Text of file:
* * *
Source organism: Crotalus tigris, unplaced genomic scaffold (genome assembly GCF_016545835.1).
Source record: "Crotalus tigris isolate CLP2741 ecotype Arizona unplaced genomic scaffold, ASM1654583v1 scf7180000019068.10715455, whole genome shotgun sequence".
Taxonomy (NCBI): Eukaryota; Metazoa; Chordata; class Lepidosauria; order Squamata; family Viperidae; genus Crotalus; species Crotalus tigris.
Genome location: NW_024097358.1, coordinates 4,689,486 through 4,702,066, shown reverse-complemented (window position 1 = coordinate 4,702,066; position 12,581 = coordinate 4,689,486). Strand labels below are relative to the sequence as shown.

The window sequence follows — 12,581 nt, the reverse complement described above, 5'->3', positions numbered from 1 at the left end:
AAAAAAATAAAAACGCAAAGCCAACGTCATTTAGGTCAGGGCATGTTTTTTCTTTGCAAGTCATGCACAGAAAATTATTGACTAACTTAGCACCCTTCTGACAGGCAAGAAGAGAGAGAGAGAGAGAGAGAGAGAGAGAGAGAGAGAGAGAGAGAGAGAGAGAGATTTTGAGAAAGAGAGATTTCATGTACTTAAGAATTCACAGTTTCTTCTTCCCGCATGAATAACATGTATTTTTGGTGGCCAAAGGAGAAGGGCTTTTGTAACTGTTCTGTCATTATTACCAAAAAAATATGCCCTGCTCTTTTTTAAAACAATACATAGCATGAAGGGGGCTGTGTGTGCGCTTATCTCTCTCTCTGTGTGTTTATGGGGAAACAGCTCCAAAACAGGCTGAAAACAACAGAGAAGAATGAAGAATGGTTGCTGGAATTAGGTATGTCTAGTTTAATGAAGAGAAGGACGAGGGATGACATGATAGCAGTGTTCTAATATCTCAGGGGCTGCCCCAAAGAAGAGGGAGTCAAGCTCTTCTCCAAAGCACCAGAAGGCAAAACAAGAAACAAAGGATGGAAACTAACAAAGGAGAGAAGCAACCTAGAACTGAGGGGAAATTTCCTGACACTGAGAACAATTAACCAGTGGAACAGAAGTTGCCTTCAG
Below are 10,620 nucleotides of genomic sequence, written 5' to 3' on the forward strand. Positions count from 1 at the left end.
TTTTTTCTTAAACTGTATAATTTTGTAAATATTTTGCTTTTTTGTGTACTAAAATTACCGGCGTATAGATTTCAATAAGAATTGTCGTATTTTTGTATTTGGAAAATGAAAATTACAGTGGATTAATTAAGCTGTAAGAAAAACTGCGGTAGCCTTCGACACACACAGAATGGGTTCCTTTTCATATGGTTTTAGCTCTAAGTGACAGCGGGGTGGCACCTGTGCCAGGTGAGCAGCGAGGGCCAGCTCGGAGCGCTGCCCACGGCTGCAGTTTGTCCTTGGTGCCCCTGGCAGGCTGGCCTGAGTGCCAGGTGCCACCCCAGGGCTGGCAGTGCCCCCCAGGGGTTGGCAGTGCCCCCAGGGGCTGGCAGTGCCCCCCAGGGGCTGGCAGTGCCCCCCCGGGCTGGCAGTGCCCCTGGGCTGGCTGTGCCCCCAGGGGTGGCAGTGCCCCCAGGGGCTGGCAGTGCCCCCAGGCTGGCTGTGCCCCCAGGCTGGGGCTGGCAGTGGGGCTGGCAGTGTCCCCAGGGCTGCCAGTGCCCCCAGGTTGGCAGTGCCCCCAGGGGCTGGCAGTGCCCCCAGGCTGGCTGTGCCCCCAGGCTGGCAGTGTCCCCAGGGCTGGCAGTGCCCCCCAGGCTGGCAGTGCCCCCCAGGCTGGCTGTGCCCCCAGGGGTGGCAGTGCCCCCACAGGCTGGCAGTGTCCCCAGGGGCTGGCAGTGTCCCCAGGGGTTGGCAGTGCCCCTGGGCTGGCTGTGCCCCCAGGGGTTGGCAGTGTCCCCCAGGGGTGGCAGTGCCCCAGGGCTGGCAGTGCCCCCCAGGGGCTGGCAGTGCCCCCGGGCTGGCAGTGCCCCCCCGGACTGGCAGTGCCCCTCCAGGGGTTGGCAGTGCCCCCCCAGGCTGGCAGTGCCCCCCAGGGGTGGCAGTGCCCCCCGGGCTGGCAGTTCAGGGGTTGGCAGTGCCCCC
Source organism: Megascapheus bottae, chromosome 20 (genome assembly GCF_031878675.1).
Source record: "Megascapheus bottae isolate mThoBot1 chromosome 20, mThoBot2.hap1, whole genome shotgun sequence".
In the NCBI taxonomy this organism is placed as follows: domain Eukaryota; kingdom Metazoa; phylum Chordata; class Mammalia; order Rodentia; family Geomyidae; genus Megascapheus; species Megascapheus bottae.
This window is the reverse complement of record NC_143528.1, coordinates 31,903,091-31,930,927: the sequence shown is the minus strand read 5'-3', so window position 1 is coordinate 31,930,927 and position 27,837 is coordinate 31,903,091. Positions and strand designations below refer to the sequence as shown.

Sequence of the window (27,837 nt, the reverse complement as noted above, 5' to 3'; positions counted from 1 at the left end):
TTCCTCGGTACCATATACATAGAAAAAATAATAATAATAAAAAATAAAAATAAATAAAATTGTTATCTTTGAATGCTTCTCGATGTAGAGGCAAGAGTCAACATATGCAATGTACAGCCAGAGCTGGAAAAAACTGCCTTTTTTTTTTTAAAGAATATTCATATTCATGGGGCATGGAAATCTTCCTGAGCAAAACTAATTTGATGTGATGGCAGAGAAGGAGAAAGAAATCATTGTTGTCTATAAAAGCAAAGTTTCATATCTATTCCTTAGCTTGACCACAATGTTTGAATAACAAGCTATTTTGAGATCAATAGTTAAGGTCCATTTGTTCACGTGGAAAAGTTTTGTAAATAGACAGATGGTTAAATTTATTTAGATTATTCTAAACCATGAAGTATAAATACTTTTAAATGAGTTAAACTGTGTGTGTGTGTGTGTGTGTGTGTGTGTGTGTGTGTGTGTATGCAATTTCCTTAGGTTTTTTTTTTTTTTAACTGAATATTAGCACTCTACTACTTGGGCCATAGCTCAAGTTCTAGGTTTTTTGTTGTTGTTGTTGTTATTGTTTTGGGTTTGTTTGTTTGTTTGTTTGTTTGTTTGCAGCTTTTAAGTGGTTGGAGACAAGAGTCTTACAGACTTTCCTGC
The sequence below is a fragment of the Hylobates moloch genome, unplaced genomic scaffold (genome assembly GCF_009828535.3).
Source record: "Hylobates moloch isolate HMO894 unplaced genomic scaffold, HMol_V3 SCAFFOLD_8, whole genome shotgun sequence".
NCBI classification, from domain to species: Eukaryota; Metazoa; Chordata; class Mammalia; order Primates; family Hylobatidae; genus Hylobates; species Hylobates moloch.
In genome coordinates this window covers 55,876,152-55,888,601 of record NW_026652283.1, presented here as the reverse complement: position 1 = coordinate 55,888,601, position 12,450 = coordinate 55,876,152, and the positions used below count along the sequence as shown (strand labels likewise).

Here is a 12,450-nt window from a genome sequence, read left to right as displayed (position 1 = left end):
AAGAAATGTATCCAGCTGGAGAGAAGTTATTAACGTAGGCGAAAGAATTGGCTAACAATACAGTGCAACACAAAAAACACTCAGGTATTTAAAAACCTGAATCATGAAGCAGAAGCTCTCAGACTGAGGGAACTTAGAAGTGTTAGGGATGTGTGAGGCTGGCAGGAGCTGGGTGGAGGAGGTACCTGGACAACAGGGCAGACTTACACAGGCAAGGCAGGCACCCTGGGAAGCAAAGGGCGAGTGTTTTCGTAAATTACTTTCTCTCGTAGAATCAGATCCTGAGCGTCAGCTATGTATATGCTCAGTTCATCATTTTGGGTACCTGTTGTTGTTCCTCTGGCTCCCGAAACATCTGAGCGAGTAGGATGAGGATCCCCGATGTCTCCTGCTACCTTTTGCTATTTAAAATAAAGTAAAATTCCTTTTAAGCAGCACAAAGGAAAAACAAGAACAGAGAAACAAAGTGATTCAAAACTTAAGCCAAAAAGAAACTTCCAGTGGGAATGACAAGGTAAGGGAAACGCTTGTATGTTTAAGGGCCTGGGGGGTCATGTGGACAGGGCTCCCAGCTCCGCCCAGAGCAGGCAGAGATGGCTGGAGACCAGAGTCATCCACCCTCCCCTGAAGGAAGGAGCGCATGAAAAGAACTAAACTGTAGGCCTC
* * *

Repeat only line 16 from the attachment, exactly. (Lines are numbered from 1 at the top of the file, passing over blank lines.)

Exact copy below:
Source record: "Hylobates moloch isolate HMO894 unplaced genomic scaffold, HMol_V3 SCAFFOLD_8, whole genome shotgun sequence".